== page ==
How do employers file the Component 2 data?

Employers are required to submit the Component 2 data electronically through the EEOC’s web-based portal, which opened on July 15, 2019. According to the EEOC’s guidance materials, employers must report data through the Component 2 EEO-1 online filing system, or by creating an electronically transmitted data file and inputting their data in the appropriate fields in accordance with the data file specifications. The EEOC recently updated its Component 2 filing site, which now provides additional resources for employers, including a sample form, instructions, and FAQs. The portal and guidance materials can be accessed at the following link:

What are the penalties for non-compliance?

Any employer failing or refusing to file EEO-1 Reports when required to do so may be compelled to file by an order of a U.S. District Court, upon application of the EEOC#5. Additionally, employers must be accurate and truthful in their reporting. The penalties for making willfully false statements on the report include fines or imprisonment of up to 5 years.#6

Will the EEOC keep employer data confidential?

Title VII subjects the EEOC to strict confidentiality requirements, subjecting EEOC officers and employees to criminal penalties for disclosing employer data#7. However, the EEO-1 reports may be disclosed once a discrimination claim under Title VII is initiated. The reports are also generally discoverable after a lawsuit is filed. Although some employers have used their EEO-1 Reports to defend against race or gender discrimination claims when the data is favorable to the employer, Plaintiffs and/or the EEOC may similarly use unfavorable data against employers in discrimination cases.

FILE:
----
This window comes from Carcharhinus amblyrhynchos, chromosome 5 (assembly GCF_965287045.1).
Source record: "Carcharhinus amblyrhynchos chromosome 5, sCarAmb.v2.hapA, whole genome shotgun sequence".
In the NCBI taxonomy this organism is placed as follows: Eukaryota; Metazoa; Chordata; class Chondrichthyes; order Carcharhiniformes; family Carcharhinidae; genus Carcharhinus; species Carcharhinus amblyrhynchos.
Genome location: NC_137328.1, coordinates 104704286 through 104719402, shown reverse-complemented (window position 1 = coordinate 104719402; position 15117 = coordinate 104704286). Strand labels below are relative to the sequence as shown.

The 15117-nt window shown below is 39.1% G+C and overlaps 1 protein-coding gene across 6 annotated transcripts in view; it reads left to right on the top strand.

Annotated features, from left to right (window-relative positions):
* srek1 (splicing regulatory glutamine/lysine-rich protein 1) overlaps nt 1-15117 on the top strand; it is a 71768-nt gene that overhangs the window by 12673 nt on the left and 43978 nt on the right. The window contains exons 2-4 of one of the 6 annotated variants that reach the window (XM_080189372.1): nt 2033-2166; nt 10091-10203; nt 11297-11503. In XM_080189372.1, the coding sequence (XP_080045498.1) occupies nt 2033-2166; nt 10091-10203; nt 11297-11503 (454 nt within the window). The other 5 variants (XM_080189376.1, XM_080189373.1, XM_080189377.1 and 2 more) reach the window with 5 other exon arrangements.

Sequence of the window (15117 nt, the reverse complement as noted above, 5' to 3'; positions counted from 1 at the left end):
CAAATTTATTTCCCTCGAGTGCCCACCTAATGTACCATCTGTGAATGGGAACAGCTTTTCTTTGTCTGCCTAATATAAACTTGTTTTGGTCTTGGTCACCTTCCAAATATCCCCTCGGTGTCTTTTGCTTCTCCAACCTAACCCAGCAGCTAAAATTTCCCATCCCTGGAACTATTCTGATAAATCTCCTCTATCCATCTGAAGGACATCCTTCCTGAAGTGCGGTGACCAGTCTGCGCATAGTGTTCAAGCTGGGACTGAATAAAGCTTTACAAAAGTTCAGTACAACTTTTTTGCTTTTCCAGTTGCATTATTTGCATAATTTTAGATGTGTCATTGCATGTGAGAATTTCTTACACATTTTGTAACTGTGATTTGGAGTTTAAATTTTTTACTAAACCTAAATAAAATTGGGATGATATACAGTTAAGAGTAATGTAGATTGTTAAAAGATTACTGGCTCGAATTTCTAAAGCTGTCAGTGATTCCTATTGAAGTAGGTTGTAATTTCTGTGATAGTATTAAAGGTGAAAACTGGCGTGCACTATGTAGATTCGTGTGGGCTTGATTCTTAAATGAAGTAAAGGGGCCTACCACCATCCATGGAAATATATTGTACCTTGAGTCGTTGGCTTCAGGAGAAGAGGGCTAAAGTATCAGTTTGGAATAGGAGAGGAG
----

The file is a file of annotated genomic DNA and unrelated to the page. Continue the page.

What can employers do now to prepare for the September 30 filing deadline?

  • Review the EEOC’s sample form, instructions, and FAQs at the following links:;
  • Set aside time and designate one or more company representatives to locate and gather the 2017 and 2018 employee pay and hours data well before September 30. This will likely be a time-consuming process.
  • Due to the OMB’s pending appeal, it’s possible that a court may extend the September 30 deadline, or vacate the lower court’s order requiring the submission of Component 2 data. Accordingly, although employers should prepare now to timely file the Component 2 data, employers may wish to wait closer to the September 30 deadline to actually file the required data.
  • Consider conducting an internal audit of company pay to address any pay disparities among the subject job and demographic categories. While the audit may not impact the 2017 and 2018 data reports, employers may use the impending deadline as an opportunity to review and improve their equal pay practices.

[1] To support its decision to suspend the Component 2 reporting requirements, the OMB noted that the continued collection of the information would generate too much paperwork in violation of the standards of the federal Paperwork Reduction Act, and that some aspects of the revised collection of information lack practical utility, are unnecessarily burdensome, and do not adequately address privacy and confidentiality issues.

[2] See National Women’s Law Center et al. v. Office of Management and Budget et al., 358 F.Supp.3d 66 (D.D.C. 2019).

[3] For purposes of Component 1 data, the employee threshold requirement is less for federal contractors.  In particular, federal contractors with at least 50 employees and a contract with the federal government amounting to $50,000 or more must file Component 1 of the EEO-1 form.

[4] The EEOC adopts the definition of “hours worked” as set forth in the Fair Labor Standards Act.  The EEOC’s Component 2 guidance materials provide more detail on how to determine “hours worked” for hourly/non-exempt and exempt employees.

[5] 29 C.F.R. §1602.9; Section 709(c) of Title VII.

[6] 29 C.F.R. §1602.8; 18 U.S.C. §1001.

[7] 42 U.S.C. §2000e-8(e); Section 709(e) of Title VII.